Mosh's vintage and not-so-vintage monigotes photo-gallery

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Mosh's vintage and not-so-vintage monigotes photo-gallery

Post by Mosh on Sun Jan 31, 2016 7:49 pm

Monigote or Mono (singular in both cases) are just semi-derisive terms we used as kids in Mexico to refer to our action figures ; )

I hold nostalgic memories for those toys I have from my childhood, but I have a very easy-going attitude towards collecting, meaning
a) I don't care only for vintage and I reckon the vintage line came up with some fugly figures. The attachment I have for them is –as I stated before– mostly sentimental. So if this thread belongs in other sub-forum, please feel free to move it; it will be fine with me.
b) Even though I would like to have all my figures complete with original accesories, I am OK if some of them don't have their blasters anymore. If I stumble with the opportunity of getting them at a fair price, great; but if I don't, then that's also OK.
c) I am not into completing a particular focus. I only buy the figures which are nice-looking to me and which I find at a nice price. I have no desire for paying hundreds of dollars for "rare" figures. There might be figures I would like to own but they are mostly expensive and I am OK with the fact of knowing that I might never have them. I also do not care that much for owning variations. I respect people who love to own all the subtly-differentiated figures they can get their hands on but that's not for me.
d) I just LOVE taking pictures of them. Not action stances but a more catalogue-esque approach to the photos. I think photographing them is the secondary pleasure I derive after getting them.
e) I don't like figures in boxes. I know many people strive for them but that's not for me. I love to manipulate the figures: they are nice toys for me, not "collector's items" in a snotty sense. For me, a package is just that: a package. I store them but not treasure them. For many years as a kid I stored my Lilí packaging but it came one time when I decided to throw them out because they were becoming too much of a bulk although yes, I do regret that now ; ) AFA-graded stuff? Not for me. I don't like to see plastic figures encased in plastic.
f) I don't preserve my figures nor collect with an interest of future economic value.
g) I don't care that much for the movies. I just love the figures. : )

I will be posting now and then some pictures of my collection.

This is the first one I got. An uncle of mine was traveling a lot to the U.S. for job reasons now and then and my mom, on our Reyes Magos (Three Wise Men) celebration (akin to US's Santa Claus bringing gifts, but on January the 6th.) asked him just to bring along some toys. We were not wealthy; my mom worked as a secretary but she somehow managed to pay for some stuff. My uncle (unbeknownst to me due to the magic guise of the Reyes Magos) got me Han Solo and a Snowspeeder and I was in immediate awe on that January morning in 1981 (?). Our national toy production back then had neither the same quality nor the same action features (lights, sounds, etc), so these toys had some arresting qualities to them which drove me nuts. And last but not least, the Snowspeeder was accompanied by a catalogue, which I gawked at for hours, just drooling over the prospect of having more of the stuff shown in it. Regrettably, I had no further access to US-produced SW toys for the rest of my childhood. Luckily, Lilí-Ledy came to the rescue but that is another story...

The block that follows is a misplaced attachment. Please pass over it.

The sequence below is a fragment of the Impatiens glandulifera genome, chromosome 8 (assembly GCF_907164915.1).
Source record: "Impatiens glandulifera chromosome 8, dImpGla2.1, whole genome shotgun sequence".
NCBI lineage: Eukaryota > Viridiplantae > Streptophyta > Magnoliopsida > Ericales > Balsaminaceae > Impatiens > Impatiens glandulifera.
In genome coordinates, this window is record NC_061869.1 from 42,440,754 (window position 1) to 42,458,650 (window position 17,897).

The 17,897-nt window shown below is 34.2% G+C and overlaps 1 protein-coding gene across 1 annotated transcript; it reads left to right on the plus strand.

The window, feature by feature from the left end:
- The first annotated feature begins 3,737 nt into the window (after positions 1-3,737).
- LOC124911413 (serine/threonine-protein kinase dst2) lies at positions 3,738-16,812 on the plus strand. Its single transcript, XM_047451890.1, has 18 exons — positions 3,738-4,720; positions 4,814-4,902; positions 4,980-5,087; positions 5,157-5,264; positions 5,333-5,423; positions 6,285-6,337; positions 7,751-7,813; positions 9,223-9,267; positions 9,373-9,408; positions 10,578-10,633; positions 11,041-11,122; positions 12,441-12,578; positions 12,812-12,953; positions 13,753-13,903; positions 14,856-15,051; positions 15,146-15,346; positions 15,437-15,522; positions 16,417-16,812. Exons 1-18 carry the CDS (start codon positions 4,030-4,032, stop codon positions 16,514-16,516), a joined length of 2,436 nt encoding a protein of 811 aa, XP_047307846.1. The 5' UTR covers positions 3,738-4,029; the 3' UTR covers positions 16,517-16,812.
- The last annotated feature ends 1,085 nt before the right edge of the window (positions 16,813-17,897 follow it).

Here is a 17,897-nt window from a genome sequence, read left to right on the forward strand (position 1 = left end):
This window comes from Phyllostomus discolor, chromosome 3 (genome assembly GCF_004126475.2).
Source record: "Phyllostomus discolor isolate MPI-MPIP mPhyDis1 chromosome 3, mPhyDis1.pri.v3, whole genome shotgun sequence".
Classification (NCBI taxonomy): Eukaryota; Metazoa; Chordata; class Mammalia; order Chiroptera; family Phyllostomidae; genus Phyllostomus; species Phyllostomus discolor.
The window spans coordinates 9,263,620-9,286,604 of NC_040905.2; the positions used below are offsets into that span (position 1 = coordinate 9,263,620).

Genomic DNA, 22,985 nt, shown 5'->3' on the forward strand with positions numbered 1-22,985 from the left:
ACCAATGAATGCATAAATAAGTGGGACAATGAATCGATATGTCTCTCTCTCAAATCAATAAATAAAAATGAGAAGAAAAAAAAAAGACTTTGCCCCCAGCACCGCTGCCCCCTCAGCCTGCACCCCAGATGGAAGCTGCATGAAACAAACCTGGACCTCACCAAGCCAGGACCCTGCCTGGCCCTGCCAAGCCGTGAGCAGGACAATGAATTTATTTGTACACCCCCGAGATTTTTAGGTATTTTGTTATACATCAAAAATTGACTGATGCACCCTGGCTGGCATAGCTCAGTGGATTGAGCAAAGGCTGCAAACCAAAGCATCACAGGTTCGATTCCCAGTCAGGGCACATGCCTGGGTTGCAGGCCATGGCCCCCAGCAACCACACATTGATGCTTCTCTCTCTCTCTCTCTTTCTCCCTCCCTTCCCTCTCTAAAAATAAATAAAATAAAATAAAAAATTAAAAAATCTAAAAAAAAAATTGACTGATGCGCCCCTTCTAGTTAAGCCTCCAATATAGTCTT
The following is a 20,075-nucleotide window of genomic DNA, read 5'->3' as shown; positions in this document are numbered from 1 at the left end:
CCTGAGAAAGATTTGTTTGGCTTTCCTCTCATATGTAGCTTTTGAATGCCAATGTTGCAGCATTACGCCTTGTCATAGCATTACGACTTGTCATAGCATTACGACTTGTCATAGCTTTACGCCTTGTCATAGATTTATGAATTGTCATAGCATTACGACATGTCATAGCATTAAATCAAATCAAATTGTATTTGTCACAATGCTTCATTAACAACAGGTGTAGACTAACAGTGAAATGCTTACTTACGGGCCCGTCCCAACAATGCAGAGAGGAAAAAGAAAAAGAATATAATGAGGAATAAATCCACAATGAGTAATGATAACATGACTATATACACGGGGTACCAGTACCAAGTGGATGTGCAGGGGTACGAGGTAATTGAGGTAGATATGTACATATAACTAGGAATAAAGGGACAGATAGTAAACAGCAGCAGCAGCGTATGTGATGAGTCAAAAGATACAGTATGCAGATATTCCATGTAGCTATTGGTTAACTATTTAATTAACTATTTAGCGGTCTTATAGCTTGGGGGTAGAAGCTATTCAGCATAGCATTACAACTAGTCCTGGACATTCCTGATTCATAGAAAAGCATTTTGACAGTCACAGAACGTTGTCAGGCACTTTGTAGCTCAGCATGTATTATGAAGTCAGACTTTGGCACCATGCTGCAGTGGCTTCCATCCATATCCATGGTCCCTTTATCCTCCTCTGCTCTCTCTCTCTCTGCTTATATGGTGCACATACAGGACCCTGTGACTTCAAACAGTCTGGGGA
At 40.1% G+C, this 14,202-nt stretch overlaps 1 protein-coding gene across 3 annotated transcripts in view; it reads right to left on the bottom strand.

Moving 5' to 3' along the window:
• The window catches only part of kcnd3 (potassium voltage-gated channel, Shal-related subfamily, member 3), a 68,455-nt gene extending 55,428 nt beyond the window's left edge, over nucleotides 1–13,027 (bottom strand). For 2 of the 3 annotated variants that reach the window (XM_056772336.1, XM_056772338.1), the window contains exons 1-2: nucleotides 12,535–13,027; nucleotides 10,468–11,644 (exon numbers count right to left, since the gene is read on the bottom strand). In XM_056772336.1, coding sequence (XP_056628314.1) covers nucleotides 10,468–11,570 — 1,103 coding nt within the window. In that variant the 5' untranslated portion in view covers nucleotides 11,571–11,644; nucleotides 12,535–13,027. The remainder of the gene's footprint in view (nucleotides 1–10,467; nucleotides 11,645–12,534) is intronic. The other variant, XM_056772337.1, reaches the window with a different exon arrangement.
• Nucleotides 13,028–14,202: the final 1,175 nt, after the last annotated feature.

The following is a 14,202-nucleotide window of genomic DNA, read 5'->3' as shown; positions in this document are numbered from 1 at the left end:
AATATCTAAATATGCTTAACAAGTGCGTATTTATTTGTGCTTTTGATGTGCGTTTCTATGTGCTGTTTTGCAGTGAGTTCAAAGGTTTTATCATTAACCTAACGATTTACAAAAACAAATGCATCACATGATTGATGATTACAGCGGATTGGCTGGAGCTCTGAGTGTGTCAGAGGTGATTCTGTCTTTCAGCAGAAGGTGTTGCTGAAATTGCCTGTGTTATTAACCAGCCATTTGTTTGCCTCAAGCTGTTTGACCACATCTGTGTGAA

I still keep the original weapon. My Snowspeeder has got now a repro harpoon. One of the things I remember the most about playing with it is just flying the spaceship very near my eye level, peeping sideways through the cockpit and imagining I watching my room flying below from inside.

At some point I retouched Han's hair and eyebrows with acryllic paint.

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Due to the fact that I liked to be able to look at my Snowspeeder from my bed, I put it on top of a piece of furniture, near a window, which resulted in yellowed plastic with the passing of the years but it is one of my most treasured toys still...

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Mosh
Corellia Chugen

Posts : 34
Join date : 2016-01-27
Yavin Honor : 170
Age : 45
Location : Puebla, México
Focus : No focus at all; I just buy what I like.

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Re: Mosh's vintage and not-so-vintage monigotes photo-gallery

Post by Mosh on Sun Jan 31, 2016 8:41 pm

Later on (I can't recall how long afterwards it was), I went to the store along with my cousins and they bought some hot-flavoured powder sweets (mainly, chili powder plus sugar). I liked the container it came in and I kept it, minus the cap. From a mom-and-pop's shop to a spaceship crew, it shared many interstellar adventures with mr. Solo.

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Mosh
Corellia Chugen

Posts : 34
Join date : 2016-01-27
Yavin Honor : 170
Age : 45
Location : Puebla, México
Focus : No focus at all; I just buy what I like.

https://www.flickr.com/photos/103523056@N06/albums

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Re: Mosh's vintage and not-so-vintage monigotes photo-gallery

Post by Dr Dengar on Sun Jan 31, 2016 9:06 pm

Hi Mosh,

Thank you for posting this great write up.
It is very personal, telling about the ways you like to collect and in addition provides a Mexican perspective on collecting. clapping

Please keep on posting now and then. I love this limelight already! Very Happy
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Dr Dengar
Bespin Busho